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UBS: ‘We haven’t bought anything in the corn belt in 7 years’

The firm, previously known as UBS AgriVest, now has assets under management of $1.2 billion but still believes row commodity crop farmland is too expensive.

Returns are still not attractive enough for UBS Farmland Investors to invest in row crops in the US corn belt, head of global farmland real estate Jim McCandless told Agri Investor, as the firm gave an update on its assets under management.

“We haven’t bought anything in the corn belt in seven years and it still isn’t attractive to us today because it still needs to go down a bit for us; the returns still aren’t attractive enough,” McCandless said.

The firm manages three institutional separate accounts and the ongoing AgriVest Farmland Fund, which had raised $607 million at the end of June, according to an SEC filing. The commingled fund held a close last year on $555 million.

Across investment vehicles, dealflow has picked up. UBS had $48.3 million in deals waiting to close as of June, with $41.6 million in permanent cropland farms and $6.7 million in annual cropland farms. It closed on $91 million of new acquisitions in 2015, with $65.2 million going into annual cropland farms and $25.8 million in permanent cropland farms, according to McCandless.

The firm invests in commodity, vegetable and permanent crops, and has been focusing on the latter two categories in the last year.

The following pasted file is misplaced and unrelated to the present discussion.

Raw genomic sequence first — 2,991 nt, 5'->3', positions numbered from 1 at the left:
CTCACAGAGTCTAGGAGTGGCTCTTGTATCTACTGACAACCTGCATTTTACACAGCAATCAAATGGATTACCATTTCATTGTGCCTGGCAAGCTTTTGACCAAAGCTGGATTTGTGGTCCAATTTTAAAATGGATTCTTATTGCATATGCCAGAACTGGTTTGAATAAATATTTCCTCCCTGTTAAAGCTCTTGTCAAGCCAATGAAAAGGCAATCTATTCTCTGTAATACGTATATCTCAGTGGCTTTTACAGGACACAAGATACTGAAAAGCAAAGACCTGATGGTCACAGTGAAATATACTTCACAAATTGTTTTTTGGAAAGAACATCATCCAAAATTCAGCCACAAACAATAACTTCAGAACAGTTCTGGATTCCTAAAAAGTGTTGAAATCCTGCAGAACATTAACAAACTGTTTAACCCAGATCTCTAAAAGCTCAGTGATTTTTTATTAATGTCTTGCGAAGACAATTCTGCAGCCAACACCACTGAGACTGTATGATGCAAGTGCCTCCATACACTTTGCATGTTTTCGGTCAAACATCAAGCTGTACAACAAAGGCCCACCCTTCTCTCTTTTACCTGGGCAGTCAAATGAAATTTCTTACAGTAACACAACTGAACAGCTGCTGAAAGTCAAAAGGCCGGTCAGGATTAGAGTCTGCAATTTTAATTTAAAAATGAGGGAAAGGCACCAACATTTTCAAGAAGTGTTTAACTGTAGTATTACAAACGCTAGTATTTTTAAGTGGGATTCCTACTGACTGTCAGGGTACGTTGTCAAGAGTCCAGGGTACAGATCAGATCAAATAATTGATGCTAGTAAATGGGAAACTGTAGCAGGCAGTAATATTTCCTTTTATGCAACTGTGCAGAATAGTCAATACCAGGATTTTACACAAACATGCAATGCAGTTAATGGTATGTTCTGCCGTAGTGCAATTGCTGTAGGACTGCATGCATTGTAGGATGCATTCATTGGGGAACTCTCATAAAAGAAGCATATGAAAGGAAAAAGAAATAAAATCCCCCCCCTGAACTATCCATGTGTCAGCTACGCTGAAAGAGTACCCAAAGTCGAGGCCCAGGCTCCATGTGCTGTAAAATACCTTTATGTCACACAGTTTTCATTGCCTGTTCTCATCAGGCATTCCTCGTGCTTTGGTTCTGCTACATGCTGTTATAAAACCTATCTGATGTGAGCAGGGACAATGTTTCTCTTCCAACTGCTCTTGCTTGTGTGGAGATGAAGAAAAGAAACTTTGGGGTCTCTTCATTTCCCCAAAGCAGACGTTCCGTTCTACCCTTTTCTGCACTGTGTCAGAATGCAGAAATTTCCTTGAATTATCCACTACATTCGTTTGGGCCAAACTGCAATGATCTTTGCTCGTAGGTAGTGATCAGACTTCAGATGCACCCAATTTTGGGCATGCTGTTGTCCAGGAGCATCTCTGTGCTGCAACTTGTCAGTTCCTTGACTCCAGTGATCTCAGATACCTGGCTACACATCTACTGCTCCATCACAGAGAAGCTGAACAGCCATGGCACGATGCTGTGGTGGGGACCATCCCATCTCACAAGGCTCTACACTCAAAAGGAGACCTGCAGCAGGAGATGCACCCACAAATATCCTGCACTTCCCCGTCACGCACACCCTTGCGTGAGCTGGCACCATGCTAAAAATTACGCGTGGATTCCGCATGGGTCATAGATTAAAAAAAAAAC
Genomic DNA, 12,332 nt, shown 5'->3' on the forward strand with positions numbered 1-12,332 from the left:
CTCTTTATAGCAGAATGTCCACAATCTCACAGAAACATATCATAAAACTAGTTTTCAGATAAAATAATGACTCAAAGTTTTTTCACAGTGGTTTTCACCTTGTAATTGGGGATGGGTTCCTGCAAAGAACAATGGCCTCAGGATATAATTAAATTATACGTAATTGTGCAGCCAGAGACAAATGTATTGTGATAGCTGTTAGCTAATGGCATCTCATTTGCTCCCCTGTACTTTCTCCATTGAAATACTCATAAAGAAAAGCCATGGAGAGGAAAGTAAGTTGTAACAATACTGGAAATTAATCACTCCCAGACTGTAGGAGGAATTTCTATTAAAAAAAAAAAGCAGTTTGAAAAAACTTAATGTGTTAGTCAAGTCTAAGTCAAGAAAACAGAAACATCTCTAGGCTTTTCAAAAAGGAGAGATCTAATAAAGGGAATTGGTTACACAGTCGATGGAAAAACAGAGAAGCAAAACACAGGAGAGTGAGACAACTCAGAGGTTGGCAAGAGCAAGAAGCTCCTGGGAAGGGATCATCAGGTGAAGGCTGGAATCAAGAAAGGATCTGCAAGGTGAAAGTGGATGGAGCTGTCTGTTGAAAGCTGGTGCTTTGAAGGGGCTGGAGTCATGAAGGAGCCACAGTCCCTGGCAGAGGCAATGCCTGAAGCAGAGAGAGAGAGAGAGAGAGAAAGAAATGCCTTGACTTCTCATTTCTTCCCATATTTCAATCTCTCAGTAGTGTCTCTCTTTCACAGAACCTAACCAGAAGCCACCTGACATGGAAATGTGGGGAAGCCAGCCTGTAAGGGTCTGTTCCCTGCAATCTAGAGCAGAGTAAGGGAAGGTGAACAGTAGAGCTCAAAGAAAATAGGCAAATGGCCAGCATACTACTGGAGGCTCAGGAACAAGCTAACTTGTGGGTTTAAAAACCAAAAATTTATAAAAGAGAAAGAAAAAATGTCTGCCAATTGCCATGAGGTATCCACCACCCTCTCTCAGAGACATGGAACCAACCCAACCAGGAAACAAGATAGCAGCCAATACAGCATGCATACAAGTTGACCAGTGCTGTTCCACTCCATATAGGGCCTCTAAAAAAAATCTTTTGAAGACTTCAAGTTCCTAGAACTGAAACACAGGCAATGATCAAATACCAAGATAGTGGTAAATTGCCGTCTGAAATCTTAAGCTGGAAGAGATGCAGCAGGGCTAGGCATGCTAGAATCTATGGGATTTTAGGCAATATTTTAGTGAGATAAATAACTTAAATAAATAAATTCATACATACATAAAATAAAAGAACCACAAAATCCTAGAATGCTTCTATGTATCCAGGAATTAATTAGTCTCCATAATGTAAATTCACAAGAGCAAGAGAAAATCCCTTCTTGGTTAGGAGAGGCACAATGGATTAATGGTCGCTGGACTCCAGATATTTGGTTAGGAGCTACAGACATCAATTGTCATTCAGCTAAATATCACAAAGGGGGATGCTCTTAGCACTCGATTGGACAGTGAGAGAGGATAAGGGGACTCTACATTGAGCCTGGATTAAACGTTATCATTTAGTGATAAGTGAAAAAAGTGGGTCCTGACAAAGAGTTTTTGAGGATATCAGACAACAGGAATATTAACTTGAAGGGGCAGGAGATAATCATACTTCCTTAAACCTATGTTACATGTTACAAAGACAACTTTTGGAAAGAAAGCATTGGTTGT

“Each one of those segments has completely different economics. The commodity crop properties, they are not very attractive yet. There has been a decline in commodity prices but it hasn’t been fully baked into the land values [so far]. But the other two property types are totally unrelated to commodity crops. We seem to be finding some attractive transactions in those property types,” said McCandless.

“We have a pricing model that we use for farmland acquisitions based on market data that we get because all our farms are appraised every calendar quarter by independent appraisers,” said McCandless. “We …say to ourselves that if we are going to invest in this region, what kind of current return would we have? If what we have has a higher return than what is in that market, then it is not attractive to us. The corn belt fell into that category 7 years ago. It is just too expensive.”

He added that it is still difficult to find good opportunities. “If you look at the NCREIF farmland index, land values have kind of levelled off. There are some declines in the corn belt and some of the other regions, but as far as we are concerned it is still going well. We have found some good opportunities in places like Idaho and California, believe it or not; some permanent crop properties.”

The Alaska Retirement Management Board invested $494.5 million into farmland through a UBS Farmland Investor-managed fund last year. Arkansas Teachers Retirement System also lists the firm as a manager it has committed to and the Washington State Investment Board has a separate account with the firm. The firm changed its name from UBS AgriVest at the beginning of this year.